In 1979 Poland, storefront shelves drew dust due to shortages, and the announcement of a shipment of toilet paper could draw a line of desperate buyers that stretched for blocks.  But in Łódź, a textile manufacturing town, shops selling fabrics, yarn, and sewing notions put out brightly colored window displays advertising their wares, and maintained a comparatively well-stocked assortment of goods. For a young Bożena Wojtaszek, Polish born quilt artist, this unusual surplus of supplies made learning to sew an interest that turned into a lifelong outlet for creativity, and has served as a connection to the world.

Wojtaszek uses the skills she learned as a seamstress to create gorgeous, award-winning art quilts, one of which just returned from a two-year journey throughout the United States with the Festival of Quilts. The piece, entitled Global Village, shows 42 different homes, each a different shape, size and color, but all inextricably intertwined in a delightful mélange, just as diverse and surprising as the global village we all live in.

Another favorite of Wojtaszek’s is an art quilt called They See, in which hooded figures facing away from the viewer gaze toward a luminous sky.

“It was very nice to sew, but it is even more interesting to hear what the viewers see in it,” she said. “It turns out that this quilt is very meaningful and evokes so many interesting associations.”

While she learned to sew at the tender age of nine, Wojtaszek had been hearing stories of her maternal grandmother, a talented and passionate lifelong seamstress, for much longer.  Soon she was dyeing her own yarn and cloth, and creating patchwork pieces that she now recognizes were precursors to her current art quilts.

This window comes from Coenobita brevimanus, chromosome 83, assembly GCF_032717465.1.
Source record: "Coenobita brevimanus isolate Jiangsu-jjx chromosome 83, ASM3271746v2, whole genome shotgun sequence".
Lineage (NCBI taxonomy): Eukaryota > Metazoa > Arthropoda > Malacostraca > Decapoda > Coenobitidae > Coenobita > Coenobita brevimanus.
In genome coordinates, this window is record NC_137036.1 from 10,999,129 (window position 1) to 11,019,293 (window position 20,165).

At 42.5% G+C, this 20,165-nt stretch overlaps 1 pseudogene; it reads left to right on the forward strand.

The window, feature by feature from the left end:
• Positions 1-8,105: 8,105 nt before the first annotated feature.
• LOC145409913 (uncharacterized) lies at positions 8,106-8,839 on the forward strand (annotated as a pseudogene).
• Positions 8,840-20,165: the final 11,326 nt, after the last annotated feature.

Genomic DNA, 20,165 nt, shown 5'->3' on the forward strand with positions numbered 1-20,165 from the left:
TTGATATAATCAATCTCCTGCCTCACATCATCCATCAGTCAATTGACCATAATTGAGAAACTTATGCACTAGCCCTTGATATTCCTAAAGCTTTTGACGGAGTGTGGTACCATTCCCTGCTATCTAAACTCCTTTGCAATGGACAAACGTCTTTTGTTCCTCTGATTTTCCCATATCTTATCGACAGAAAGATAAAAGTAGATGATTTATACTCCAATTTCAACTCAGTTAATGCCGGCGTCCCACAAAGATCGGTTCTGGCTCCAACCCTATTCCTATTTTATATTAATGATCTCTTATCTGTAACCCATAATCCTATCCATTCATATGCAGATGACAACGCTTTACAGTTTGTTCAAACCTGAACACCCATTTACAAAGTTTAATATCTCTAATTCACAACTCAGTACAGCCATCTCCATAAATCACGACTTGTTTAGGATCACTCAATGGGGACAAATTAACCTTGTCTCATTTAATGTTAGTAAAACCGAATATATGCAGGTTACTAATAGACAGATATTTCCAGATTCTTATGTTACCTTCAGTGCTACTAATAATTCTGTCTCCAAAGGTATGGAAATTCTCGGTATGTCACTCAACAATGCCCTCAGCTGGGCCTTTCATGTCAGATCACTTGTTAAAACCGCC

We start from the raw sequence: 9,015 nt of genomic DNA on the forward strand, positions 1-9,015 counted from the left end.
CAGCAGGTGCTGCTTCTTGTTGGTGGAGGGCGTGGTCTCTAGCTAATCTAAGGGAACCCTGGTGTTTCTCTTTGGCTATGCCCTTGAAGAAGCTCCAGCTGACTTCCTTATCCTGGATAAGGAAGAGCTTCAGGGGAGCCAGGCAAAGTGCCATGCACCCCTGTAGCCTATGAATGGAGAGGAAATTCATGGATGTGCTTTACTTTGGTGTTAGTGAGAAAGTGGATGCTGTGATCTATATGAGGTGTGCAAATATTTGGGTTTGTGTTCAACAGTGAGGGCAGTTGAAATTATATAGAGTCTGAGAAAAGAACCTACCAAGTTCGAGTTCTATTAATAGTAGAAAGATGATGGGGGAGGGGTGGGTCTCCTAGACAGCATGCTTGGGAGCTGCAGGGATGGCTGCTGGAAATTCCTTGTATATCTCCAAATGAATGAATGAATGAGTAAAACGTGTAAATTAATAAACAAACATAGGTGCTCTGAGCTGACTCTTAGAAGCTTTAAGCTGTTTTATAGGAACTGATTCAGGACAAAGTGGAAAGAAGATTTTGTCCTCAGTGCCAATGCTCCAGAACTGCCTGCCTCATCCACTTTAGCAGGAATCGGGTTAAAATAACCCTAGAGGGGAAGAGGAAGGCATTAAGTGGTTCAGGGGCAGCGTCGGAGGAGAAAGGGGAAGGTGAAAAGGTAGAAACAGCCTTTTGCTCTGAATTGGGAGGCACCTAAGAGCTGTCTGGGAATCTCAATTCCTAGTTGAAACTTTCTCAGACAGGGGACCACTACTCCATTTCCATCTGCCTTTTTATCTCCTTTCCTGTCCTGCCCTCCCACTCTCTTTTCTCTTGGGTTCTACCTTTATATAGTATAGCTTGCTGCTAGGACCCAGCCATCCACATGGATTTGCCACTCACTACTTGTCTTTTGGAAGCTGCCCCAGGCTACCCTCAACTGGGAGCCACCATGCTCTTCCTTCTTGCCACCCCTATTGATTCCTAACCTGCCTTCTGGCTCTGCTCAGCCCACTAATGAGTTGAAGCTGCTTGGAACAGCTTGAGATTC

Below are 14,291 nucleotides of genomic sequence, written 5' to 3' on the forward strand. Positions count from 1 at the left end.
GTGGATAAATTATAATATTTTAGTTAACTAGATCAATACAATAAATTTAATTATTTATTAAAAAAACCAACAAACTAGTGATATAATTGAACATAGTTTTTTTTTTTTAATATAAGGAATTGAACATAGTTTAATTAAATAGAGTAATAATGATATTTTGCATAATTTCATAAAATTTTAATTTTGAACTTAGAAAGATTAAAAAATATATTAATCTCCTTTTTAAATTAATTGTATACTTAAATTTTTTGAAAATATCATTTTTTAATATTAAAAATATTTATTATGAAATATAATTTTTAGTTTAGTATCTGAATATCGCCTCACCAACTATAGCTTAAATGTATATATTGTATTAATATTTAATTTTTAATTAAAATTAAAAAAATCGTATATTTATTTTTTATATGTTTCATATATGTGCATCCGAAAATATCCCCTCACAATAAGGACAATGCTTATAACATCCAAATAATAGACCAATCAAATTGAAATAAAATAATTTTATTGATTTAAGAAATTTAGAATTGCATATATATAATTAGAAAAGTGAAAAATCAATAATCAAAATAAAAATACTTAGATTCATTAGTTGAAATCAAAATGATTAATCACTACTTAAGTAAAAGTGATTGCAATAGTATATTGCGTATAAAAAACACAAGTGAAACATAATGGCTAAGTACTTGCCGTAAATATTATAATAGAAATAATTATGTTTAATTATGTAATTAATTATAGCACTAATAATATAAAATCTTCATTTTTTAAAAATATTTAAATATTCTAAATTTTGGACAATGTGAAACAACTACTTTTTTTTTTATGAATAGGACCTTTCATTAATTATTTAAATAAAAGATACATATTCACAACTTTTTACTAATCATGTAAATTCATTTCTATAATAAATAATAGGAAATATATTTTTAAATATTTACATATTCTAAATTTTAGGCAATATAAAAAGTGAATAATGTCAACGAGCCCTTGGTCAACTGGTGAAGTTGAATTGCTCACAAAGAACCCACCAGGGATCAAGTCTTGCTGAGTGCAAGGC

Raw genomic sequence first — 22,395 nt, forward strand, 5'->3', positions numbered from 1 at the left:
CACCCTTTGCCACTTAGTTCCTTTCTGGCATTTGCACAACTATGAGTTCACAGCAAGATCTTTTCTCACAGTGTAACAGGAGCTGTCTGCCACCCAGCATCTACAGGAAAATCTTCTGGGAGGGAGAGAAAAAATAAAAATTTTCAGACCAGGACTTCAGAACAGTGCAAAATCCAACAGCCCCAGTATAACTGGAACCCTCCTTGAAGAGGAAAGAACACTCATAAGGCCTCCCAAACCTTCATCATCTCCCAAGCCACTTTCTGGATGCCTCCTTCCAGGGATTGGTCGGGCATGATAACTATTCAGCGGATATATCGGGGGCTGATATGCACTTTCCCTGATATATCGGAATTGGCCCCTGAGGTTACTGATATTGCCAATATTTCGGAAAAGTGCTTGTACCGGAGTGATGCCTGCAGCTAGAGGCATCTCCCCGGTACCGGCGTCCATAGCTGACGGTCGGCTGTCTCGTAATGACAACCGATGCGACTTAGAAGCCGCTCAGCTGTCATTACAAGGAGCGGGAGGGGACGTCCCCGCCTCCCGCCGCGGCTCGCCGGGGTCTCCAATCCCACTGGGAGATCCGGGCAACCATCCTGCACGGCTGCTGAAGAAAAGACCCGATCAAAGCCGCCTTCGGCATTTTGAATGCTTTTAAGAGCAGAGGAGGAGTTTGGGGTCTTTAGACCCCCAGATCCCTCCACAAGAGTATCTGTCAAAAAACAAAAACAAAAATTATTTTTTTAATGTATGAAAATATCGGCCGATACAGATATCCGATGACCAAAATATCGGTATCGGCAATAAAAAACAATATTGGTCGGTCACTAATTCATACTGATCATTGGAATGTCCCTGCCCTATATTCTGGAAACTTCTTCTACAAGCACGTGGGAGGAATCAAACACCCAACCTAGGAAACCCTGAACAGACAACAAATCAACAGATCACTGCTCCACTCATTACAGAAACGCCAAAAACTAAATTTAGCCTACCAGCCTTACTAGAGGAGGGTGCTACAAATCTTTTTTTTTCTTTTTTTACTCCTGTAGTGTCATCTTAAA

“I was trying to make art quilts not even knowing that they were [those kinds of] quilts,” Wojtasztek said. “In Poland we are not familiar with the quilts. We know patchwork and usually it is meant to cover the bed. I was never interested in making bed covers. I wanted to make things to hang them on the wall and admire.”

Sixteen years ago, Wojtaszek discovered an entire community and tradition of textile arts she did not know existed.

“I was searching Amazon for ‘patchwork,’ and this strange word, ‘quilt,’ appeared,” Wojtaszek said. “I started studying this area and discovered what ‘American quilt’ really means — with its history, tradition, and people.”

After a decade of validation through contests, Wojtaszek is focused on a new endeavor- her burgeoning Etsy business.

She opened her online shop last December, and has seen slow, but steady growth in sales since April of this year. While she hopes for Polish customers in the future, for now they are all from Europe, North America, and Australia.

For Wojtaszek, inspiration lies everywhere.

“I’m always interested in everything. Curiosity is my middle name,” she said.

But when everything she looked at became an inspiration, she found a way to bring some order to her myriad interests. In the end, she found that the kitchen and its bounty of food were an abundant source for her creativity. Because these seemingly simple two topics encompass nature, culture and emotions, Wojtaszek never lacks for a subject for her art.

“A few years ago, I ‘discovered’ medieval art,” Wojtaszek said. She sees illuminated manuscripts, though inlaid with gold leaf by ancient masters, as modern day cartoons.

“When I find a humble, common plant in medieval herbal [texts] looking exactly like we know now I think, ‘Oh my, the whole world changed [a] million times and forget-me-nots are still the same.’”

For more information on Bożena Wojtaszek, and to see more of her work, visit

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